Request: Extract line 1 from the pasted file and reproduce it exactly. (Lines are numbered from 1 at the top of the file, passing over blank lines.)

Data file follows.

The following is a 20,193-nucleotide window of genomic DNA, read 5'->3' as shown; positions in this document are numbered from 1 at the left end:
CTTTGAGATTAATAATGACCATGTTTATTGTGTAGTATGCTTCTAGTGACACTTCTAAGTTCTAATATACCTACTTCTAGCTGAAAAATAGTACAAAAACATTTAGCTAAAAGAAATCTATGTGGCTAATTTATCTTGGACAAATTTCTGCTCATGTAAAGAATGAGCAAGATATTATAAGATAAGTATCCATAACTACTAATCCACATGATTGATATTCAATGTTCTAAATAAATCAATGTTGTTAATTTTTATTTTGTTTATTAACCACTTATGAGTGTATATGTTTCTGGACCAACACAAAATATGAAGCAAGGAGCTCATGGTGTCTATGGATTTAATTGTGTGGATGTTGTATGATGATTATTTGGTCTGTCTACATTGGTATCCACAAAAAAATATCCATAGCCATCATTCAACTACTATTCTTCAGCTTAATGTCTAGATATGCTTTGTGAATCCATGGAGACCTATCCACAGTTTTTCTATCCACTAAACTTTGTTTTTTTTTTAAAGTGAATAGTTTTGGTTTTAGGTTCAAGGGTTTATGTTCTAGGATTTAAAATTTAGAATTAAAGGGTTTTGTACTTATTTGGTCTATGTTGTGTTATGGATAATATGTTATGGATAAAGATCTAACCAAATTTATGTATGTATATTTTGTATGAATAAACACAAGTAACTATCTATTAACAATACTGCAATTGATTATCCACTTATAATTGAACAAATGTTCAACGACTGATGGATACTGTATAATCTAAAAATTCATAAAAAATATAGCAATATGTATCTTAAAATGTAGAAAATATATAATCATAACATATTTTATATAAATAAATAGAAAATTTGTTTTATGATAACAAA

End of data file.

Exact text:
The following is a 20,193-nucleotide window of genomic DNA, read 5'->3' as shown; positions in this document are numbered from 1 at the left end: